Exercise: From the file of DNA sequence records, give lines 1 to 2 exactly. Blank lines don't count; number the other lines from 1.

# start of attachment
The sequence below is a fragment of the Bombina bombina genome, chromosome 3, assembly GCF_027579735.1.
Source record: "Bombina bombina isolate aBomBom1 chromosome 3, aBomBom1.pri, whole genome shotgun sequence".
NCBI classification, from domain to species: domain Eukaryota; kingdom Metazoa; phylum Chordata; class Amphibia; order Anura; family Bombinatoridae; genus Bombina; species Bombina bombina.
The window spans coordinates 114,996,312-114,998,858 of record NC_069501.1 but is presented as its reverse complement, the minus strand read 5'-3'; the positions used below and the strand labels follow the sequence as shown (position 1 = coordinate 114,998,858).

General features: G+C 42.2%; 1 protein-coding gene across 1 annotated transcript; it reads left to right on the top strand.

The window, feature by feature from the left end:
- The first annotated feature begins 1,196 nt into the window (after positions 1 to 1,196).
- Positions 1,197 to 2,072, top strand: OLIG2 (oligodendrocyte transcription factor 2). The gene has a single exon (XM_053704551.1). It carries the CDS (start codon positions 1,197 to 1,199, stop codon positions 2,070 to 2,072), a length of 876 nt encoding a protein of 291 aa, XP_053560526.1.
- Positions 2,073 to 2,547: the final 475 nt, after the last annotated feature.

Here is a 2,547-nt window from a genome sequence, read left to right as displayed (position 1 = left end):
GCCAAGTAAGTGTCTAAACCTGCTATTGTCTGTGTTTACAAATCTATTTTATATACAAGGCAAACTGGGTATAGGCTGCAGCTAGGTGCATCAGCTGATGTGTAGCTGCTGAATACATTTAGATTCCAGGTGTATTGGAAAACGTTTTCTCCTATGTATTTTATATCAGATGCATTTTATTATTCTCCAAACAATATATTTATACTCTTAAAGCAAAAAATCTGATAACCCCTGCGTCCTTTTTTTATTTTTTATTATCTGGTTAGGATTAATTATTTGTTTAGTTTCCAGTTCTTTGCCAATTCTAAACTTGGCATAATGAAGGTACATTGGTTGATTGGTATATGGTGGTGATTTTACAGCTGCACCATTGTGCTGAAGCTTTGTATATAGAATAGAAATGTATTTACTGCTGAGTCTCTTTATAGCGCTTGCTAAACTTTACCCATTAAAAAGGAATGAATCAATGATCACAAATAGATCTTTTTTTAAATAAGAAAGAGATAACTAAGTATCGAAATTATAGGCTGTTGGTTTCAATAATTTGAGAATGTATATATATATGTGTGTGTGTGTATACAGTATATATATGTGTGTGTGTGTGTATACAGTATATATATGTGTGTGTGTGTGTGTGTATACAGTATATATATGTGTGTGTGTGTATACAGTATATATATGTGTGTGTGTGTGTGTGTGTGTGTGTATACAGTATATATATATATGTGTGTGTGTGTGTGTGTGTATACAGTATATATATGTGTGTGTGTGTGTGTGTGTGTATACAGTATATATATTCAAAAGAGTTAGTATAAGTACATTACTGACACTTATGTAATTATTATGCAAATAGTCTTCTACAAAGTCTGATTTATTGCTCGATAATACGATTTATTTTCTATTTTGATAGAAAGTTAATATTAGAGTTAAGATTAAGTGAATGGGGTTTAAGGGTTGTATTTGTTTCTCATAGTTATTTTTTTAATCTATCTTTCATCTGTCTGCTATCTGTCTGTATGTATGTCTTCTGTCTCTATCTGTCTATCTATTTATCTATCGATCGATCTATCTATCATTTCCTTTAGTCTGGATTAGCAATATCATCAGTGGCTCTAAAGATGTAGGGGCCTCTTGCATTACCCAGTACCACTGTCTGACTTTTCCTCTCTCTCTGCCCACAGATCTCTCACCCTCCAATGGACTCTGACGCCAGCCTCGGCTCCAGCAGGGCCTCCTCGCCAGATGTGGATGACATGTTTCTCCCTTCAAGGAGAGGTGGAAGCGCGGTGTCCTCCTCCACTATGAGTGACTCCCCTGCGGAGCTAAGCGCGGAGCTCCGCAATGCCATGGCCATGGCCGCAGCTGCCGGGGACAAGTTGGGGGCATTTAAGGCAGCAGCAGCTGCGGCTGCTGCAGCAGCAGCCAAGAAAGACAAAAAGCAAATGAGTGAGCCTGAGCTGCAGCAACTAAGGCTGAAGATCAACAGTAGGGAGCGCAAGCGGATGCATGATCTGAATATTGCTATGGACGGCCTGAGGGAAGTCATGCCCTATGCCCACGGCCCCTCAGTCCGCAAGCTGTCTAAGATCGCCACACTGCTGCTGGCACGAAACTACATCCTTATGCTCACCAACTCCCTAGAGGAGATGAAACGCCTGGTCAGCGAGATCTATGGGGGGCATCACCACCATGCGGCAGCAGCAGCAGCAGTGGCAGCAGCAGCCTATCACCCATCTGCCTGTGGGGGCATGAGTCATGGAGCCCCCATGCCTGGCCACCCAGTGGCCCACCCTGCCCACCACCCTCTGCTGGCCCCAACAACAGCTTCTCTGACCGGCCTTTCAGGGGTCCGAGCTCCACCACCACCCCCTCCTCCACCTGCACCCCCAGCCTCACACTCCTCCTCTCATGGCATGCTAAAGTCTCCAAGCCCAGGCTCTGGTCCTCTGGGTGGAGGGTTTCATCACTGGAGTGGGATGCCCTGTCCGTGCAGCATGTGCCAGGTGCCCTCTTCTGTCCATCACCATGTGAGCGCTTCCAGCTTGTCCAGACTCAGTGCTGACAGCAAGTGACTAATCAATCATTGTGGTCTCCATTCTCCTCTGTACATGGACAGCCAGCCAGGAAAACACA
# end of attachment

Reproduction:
The sequence below is a fragment of the Bombina bombina genome, chromosome 3, assembly GCF_027579735.1.
Source record: "Bombina bombina isolate aBomBom1 chromosome 3, aBomBom1.pri, whole genome shotgun sequence".